On Friday, when a three-judge Supreme Court bench initiated contempt proceedings against former judge Markandey Katju in court room number 6, even calling for Katju’s eviction from the room where he once passed orders, it marked a deeply troubling moment. In blog posts, Katju had criticised the apex court’s September 15 judgement in Kerala’s Soumya rape-murder case. The bench had exonerated the convict, Govindachamy, of the murder charge but sentenced him to life imprisonment for rape — in his blogs, Katju had questioned the wisdom of the judgement, its reliance on “hearsay evidence” in particular, and asserted that the convict was to be held culpable of the murder charge as well as rape. Katju went further. He also made personal comments on the “intellectual level of Supreme Court judges”. While dismissing the review petitions seeking reconsideration of its September 15 judgement, the court described Katju’s comments as an “assault on the judges and not the judgement”, and issued the contempt notice. This is the first time contempt of court proceedings have been initiated against a former SC judge. But the notice is troubling mainly because of what it says not about Katju, but about what is one of India’s most trusted and respected institutions. On Friday, the Supreme Court seemed far too easily “scandalised”. It appeared less capacious than we the people have come to count on it to be. In fact, in a series of judgements and observations, the court has expanded the boundaries of free speech and underlined that its shoulders are broad — and getting broader when it comes to criticism.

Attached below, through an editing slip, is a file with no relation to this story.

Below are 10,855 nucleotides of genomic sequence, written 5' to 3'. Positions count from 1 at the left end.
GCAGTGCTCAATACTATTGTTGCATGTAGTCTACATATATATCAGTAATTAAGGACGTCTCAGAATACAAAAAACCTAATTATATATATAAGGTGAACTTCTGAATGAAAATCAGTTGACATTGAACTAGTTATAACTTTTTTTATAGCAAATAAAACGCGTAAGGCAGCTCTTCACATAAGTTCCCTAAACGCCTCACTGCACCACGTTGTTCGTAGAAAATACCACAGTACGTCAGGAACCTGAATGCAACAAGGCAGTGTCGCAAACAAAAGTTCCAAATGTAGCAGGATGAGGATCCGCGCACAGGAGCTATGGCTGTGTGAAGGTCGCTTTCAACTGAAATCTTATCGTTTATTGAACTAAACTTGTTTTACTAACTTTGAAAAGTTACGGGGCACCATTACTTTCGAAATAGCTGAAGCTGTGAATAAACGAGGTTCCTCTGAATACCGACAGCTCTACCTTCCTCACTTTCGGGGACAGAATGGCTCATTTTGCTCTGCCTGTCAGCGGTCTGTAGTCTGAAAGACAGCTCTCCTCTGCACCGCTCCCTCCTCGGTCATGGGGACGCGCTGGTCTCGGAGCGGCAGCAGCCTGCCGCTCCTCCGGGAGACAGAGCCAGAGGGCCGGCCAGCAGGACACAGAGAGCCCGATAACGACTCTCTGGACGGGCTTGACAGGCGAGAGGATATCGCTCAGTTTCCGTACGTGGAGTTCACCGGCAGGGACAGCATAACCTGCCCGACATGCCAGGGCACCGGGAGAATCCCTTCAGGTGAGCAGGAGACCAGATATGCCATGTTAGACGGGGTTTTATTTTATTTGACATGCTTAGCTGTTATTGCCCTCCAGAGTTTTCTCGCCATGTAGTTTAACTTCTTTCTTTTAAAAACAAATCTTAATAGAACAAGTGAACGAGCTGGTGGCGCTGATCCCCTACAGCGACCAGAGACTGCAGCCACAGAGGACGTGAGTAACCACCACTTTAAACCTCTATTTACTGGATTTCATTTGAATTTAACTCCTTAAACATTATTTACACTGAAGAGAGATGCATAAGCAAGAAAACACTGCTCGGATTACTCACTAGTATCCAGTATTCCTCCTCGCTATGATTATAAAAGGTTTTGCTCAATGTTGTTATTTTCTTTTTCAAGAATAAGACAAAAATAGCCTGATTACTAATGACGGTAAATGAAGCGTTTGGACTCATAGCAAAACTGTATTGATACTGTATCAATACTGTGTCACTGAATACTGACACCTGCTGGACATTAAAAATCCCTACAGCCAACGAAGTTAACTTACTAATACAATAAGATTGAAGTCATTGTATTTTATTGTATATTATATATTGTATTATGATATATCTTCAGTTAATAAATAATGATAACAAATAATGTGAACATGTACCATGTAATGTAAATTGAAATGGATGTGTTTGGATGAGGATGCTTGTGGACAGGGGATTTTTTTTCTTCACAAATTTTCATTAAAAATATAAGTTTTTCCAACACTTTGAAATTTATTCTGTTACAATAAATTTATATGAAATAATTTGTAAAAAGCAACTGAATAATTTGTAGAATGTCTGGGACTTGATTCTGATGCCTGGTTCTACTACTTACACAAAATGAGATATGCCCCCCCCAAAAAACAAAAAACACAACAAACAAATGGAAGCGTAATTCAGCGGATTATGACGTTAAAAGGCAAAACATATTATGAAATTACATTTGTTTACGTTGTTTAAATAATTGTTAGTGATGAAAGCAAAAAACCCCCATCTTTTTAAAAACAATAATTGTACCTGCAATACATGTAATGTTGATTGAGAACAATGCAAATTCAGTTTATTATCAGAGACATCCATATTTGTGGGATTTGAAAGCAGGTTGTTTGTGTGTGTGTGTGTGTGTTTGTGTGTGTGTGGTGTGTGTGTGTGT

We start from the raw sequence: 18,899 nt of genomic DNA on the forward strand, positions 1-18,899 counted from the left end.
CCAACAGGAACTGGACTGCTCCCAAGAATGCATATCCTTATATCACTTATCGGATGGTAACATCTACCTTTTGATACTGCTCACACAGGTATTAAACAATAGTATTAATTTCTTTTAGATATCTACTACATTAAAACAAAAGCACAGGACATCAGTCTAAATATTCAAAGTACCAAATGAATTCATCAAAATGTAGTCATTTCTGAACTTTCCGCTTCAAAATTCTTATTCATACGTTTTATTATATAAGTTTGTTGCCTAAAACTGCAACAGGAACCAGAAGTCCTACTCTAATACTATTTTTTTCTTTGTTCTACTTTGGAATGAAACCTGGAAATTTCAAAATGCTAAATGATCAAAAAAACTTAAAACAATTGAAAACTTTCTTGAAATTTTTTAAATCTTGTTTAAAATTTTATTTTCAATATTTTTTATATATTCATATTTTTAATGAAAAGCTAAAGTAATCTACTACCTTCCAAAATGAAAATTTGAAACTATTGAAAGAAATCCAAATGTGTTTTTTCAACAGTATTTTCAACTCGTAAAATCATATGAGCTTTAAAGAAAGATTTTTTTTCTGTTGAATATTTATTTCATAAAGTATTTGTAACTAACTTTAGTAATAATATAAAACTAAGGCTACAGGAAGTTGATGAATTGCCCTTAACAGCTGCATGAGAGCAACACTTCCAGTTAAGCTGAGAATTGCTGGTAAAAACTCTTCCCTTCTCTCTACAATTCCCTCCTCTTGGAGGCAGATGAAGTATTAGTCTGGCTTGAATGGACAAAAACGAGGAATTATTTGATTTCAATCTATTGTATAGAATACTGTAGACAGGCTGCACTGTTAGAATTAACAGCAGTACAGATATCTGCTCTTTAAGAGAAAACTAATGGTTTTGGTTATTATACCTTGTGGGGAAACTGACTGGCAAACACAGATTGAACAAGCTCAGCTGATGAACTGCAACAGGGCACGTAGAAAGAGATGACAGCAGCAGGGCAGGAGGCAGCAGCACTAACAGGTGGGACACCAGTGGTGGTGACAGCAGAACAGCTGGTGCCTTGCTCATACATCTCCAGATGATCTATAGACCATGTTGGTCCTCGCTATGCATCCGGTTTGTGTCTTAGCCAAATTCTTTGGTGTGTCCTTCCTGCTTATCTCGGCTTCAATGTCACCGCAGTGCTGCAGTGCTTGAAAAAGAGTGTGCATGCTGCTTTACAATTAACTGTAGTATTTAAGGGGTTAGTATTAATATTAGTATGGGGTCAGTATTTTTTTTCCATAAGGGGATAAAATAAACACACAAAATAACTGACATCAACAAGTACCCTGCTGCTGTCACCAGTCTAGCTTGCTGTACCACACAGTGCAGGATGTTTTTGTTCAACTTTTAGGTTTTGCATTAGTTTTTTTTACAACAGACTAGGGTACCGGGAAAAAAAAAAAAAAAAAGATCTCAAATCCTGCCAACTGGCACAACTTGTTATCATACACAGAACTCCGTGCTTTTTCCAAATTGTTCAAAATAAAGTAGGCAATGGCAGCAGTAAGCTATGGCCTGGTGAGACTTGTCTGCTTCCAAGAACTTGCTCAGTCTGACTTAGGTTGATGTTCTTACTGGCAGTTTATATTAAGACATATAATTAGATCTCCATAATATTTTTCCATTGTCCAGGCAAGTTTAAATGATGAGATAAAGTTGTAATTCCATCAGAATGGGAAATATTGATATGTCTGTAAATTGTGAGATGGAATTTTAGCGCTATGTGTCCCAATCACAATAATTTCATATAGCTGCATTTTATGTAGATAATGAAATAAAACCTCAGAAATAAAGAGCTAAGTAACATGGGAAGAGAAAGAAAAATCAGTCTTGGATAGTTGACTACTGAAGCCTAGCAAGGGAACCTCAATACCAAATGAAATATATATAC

Certainly, Katju could have been more sober, less intemperate, in his criticism of the court. Restraint, it could be said, has not been his strong suit in many of the public interventions he has made even earlier — he memorably called “90 per cent” of Indians “fools” and last year, his comments describing Mahatma Gandhi as a “British agent” and Subhas Chandra Bose as “an agent of Japanese fascism” provoked disapproving resolutions by Parliament. Yet, for the court to invoke the Contempt of Court Act 1971 — which, despite amendments, remains a colonial relic relying on antiquated notions of pomp and majesty — against an individual’s criticism, does its own reputation harm. The contempt law sets out unclear boundaries. But a wise and mature reading of the law would be mindful of the chilling effect its arbitrary use can have on free speech and criticism of the judiciary in an open democracy.
That the court should show itself to be less forgiving is particularly disheartening in this moment. A growing culture of intolerance of dissent against the majoritarian common sense is stoking anxieties and fears. Notions of nationalism are being used to cramp and constrict the space for criticism. It is a time when the role of the judiciary as the fair and independent guardian of fundamental freedoms and liberties is especially crucial. And when the court and the executive are engaged in a consequential and bruising battle. For the highest court in the land to lock horns with an individual is a let-down in a time like this.